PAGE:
A frontpage story in the Financial Times announces that Tesla’s new electric car, the Model 3s, is set to be delivered to customers on schedule later this month, despite past problems with production delays. Designed to reach a far bigger market than the company’s high-end S and X marques, Tesla chief executive Elon Musk hopes that the $35,000 car will turn low-priced electric vehicles into an object of desire for the masses, as the company rides a declining technology cost curve. By the year’s end, Musk expects the company to produce 20,000 units every month. The Washington PostArsTechnica and Bloomberg also have the story.

Energy price cap branded a betrayal of 15m families
The Times Read Article

The British prime minister Theresa May was under pressure last night to honour her pledge to cap energy prices for 17 million households after the regulator Ofgem published proposals for a watered-down version that would protect just two million, the Times reports. The plans are a “betrayal” of millions of people, according to conservative MP John Penrose. Meanwhile the shadow energy minister said that the plan ‘falls far short’ of Theresa May’s general election promise, the Guardian reports. The Financial Times also has the story.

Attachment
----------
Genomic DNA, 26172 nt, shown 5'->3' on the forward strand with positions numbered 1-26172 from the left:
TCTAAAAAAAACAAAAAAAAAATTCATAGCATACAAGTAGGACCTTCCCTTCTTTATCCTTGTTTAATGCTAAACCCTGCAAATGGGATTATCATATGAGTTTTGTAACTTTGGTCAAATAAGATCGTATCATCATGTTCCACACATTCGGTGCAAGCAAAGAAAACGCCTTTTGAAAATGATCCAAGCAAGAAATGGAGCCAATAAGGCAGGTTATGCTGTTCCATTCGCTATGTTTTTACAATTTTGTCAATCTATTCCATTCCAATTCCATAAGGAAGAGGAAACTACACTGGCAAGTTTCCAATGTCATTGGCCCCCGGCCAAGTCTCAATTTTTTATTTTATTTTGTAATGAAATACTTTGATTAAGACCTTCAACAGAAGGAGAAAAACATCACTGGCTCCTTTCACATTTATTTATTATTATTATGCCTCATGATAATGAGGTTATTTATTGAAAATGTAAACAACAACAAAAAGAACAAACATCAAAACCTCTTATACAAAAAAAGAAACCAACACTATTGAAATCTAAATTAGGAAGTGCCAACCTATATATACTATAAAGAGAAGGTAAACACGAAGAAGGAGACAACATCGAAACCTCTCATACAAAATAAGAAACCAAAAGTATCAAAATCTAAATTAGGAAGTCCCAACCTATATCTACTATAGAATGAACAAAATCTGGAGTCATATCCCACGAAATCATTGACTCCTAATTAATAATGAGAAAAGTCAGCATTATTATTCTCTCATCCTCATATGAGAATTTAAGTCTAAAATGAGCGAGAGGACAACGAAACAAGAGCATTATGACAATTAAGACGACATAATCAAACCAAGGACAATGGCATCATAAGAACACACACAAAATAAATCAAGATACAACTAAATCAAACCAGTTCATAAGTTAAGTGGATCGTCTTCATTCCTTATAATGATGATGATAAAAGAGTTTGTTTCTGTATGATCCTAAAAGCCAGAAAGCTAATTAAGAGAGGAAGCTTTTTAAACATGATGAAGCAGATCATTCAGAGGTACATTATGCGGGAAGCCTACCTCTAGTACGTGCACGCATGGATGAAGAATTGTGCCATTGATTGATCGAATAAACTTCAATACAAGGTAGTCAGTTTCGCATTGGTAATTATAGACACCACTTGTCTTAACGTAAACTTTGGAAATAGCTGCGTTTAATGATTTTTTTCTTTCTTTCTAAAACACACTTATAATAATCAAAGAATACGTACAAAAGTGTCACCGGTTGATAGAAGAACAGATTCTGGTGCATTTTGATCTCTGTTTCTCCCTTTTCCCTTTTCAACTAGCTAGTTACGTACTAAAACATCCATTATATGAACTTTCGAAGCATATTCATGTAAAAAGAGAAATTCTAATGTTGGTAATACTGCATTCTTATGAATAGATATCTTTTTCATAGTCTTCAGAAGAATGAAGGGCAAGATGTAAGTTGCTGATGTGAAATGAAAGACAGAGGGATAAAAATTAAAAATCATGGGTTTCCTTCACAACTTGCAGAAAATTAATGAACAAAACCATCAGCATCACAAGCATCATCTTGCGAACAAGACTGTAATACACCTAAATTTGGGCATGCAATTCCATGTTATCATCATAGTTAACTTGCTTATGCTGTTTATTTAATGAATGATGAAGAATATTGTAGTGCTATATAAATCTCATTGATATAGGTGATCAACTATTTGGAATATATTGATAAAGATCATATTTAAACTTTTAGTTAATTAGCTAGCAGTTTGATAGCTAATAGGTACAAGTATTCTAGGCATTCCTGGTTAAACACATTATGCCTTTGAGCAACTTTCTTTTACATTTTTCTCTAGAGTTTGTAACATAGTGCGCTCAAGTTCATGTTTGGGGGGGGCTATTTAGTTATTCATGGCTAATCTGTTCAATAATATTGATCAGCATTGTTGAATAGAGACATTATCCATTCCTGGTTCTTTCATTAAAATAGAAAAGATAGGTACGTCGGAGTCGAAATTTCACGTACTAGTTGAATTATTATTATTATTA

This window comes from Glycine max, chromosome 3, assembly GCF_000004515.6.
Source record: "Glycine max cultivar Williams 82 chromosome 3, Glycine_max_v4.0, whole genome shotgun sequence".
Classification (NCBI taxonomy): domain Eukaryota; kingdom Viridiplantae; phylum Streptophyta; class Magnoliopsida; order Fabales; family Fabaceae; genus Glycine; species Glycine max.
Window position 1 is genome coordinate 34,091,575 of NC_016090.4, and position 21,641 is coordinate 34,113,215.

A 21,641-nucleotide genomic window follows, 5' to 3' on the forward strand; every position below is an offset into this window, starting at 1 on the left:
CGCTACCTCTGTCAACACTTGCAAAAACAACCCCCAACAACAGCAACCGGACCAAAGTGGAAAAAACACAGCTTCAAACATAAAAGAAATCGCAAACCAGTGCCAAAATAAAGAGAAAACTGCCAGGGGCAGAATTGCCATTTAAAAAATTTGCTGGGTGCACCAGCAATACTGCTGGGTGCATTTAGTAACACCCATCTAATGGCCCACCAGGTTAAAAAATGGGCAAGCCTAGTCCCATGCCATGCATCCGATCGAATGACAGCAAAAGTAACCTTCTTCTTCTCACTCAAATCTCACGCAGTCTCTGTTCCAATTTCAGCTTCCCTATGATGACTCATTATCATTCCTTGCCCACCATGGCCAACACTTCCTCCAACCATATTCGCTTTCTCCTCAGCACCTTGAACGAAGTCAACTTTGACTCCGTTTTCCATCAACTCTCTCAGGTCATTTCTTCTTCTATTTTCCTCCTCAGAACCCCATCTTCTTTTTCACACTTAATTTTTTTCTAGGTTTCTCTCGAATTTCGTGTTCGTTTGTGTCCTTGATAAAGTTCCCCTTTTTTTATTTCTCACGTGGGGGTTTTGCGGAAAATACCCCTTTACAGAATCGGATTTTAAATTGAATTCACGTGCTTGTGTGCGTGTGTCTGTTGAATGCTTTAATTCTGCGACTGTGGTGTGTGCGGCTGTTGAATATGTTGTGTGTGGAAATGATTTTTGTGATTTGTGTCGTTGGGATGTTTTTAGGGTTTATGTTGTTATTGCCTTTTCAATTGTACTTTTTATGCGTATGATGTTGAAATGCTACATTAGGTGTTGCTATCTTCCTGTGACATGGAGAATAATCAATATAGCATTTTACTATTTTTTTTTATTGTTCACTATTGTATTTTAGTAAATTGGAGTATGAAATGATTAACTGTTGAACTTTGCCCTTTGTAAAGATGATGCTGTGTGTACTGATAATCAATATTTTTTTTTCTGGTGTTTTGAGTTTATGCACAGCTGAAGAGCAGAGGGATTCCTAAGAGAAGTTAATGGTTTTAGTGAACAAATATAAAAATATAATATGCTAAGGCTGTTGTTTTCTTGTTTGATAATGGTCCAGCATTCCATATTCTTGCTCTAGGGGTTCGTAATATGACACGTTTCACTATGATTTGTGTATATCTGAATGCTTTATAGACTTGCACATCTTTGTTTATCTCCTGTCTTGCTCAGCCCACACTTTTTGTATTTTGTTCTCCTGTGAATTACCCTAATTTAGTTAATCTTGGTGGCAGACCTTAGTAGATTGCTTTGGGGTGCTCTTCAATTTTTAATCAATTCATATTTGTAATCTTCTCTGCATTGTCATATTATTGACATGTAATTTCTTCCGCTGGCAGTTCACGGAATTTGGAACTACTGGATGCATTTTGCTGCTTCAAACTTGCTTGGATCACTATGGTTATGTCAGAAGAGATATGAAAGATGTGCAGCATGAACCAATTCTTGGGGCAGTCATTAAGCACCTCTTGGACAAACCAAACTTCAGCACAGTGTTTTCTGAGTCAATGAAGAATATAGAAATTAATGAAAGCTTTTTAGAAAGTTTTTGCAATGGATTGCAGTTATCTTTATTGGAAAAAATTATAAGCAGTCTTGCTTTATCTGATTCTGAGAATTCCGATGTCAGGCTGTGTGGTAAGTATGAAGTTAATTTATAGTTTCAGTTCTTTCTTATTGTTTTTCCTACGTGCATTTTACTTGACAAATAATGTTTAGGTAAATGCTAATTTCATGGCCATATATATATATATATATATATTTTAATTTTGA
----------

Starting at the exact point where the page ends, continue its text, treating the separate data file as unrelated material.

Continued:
India plants 66 million trees in 12 hours as part of record-breaking environmental campaign
The Independent Read Article

More than 1.5 million volunteers in India planted more than 66 million trees in just 12 hours, as part of a record-breaking environmental drive in the state of Madhya Pradesh. Under the Paris Agreement, India pledged to increase its forests by five million hectares before 2030 to combat climate change. “By planting trees we are not only serving Madhya Pradesh but the world at large”, said Shivraj Singh Chouhan, the state’s chief minister.

UN chief: US may meet Paris climate goals despite exit
AP News Read Article

Antonio Guterres, the UN secretary-general, has said that the US may still meet the Paris climate agreement’s targets despite pulling out of the deal, in a speech Monday in Lisbon Associated Press reports. Guterres says that’s because some US states, cities and businesses are committed to green energy regardless of the federal government. He said that Trump’s decision strengthened the deal by prompting other major countries such as China, India and the EU to reaffirm their commitment to it.